The maroon and white silks of Sheikh Mohammed have rather faded from the Turf's greatest stages in recent years, but last night in Paris an old sorcerer and his young apprentice renewed their lustre. Cavalryman's defeat of Age Of Aquarius in the Grand Prix de Paris gives André Fabre prospects of crowning his record-breaking training career with an eighth success in the Prix de l'Arc de Triomphe back over the same course and distance in October. For Maxime Guyon, in contrast, this was unmistakably his big breakthrough as one of the emerging riders on the French circuit.
Four of the eight runners represented Ballydoyle, including Hail Caesar, who set a much stronger pace than is common round Longchamp. Age Of Aquarius, the chosen mount of Johnny Murtagh, followed in a clear second, trailed on the inside by his stablemates, Freemantle and Black Bear Island. Guyon, meanwhile, restrained Cavalryman on the outside, with the odds-on favourite, Beheshtam, covered up by Christophe Soumillon.
As the pacemaker dropped through the field, Black Bear Island had to angle wide and hampered Beheshtam, whose tame progress thereafter implied some kind of discomfort. Mastery briefly seemed to be going best but could not see out the race as strongly as Age Of Aquarius or Cavalryman, who stayed on powerfully to win going away.
It was the Halling colt's first attempt at a mile and a half, following a six-length win over 10 furlongs at Saint-Cloud last month. But he showed ample stamina and so became Fabre's 10th winner of a race that nowadays can be legitimately designated "the French Derby".
Oxx charts wrong route
It would seem a little harsh to charge John Oxx with hastening the decline of the King George VI and Queen Elizabeth Stakes as a showdown between the Classic generation and their seniors. After all, he is the last man to have won the race with a three-year-old, Alamshar, in 2003. But the decision not to run Sinndar at Ascot in 2000, in order to give him a longer break before his Arc trial, certainly widened the fissure that has since become a chasm.
No three-year-old has even run in the race since 2005, and yesterday Oxx confirmed that Sea The Stars, the outstanding colt of his crop, would not be going to Ascot on Saturday week, either. The Derby winner will instead be aimed at the Juddmonte International Stakes at York on 18 August, while the Tattersalls Millions Irish Champion Stakes the following month remains high on his agenda.
But surely a bird in the hand is worth two in the bush? Oxx is so adamant that fast ground is essential to Sea The Stars – over a mile and a half, at any rate – that he has dismissed the idea of preparing him for the Arc only to be derailed by autumn rains in Paris. Suitable conditions, however, seem far more likely at Ascot in late July than Leopardstown in September, while the colt's next two targets are now only 19 days apart.
That hardly represents the most indulgent platform for the exacting autumn campaign nowadays routinely offered to justify the midsummer disappearance of Classic winners. Remember that the owners of Sea The Stars are from Hong Kong, and it may well prove that they would like him to run at the international meeting at Sha Tin in December.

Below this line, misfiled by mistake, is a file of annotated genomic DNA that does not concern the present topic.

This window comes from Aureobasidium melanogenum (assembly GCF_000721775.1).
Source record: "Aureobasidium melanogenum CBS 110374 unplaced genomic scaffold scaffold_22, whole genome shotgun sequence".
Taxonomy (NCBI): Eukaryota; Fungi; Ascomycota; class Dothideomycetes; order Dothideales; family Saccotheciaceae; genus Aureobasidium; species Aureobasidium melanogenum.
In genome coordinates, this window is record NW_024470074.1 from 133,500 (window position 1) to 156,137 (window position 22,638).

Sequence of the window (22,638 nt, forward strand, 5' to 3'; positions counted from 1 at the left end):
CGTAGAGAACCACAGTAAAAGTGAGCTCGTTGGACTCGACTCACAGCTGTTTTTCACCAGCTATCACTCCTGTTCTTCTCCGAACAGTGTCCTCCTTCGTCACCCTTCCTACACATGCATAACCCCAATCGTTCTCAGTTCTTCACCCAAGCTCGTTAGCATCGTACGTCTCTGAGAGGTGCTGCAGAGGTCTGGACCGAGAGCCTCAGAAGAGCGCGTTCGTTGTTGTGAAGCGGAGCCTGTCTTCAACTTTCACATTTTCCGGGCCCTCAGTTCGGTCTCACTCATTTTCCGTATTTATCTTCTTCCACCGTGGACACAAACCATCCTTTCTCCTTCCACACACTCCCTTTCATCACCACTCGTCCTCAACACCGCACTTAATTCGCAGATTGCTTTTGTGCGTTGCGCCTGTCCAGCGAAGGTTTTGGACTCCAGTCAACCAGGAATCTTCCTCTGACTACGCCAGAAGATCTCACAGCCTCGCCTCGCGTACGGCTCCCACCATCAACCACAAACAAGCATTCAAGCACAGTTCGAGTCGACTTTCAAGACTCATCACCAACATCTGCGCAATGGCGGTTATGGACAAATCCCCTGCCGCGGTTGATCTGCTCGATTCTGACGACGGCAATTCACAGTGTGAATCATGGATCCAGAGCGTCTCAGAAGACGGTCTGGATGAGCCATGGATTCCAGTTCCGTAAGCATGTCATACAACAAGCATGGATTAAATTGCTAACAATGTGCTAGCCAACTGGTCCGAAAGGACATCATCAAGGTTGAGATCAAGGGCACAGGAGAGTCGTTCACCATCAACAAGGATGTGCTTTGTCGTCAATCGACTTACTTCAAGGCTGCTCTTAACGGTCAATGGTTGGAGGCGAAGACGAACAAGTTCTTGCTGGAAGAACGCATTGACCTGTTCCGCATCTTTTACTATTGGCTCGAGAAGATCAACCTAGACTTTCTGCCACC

The suspicion now must be that Sea The Stars will never again run over the Derby trip. After he proved his versatility at Epsom his connections doubtless wish to emphasise his speed to prospective stud investors.
In his absence, the Ascot race looks dominated by Sir Michael Stoute, who has Conduit, Tartan Bearer, Ask and Doctor Fremantle engaged, while the best chance of a three-year-old getting himself involved now rests with Ballydoyle. With Yeats out of consideration, Aidan O'Brien's most feasible candidate would seem to be Golden Sword, who kept up the gallop so pluckily when second to his stablemate, Fame And Glory, in the Irish Derby. Meanwhile Youmzain, the dual King George runner-up whose courage under fire is increasingly being questioned, may be tried in a visor this time round.
Turf account: Chris McGrath
Beautiful Filly (4.50 Lingfield) Returns to the course and distance of her maiden success after bouncing back to form at Kempton last time. Tried in blinkers for the first time that day, she finished well clear of the rest in forcing a photo with a well-treated rival. Up 3lb for that but has a smart sprinting pedigree and very few miles on the clock.
Winchester Red (2.40 Uttoxeter) Cannot conceivably be beaten if running to form, so bookmakers have to calculate the possibility either of a jumping mishap, or a third race in a week sending his petrol gauge into the red. A precarious challenge.
One to watch
Rafiqa (C F Wall) pulled a long way clear of the pack when giving first run to an unexposed rival at Salisbury last Saturday night. Had shaped well over an inadequate 7f on her reappearance, and her progress is unlikely to finish here.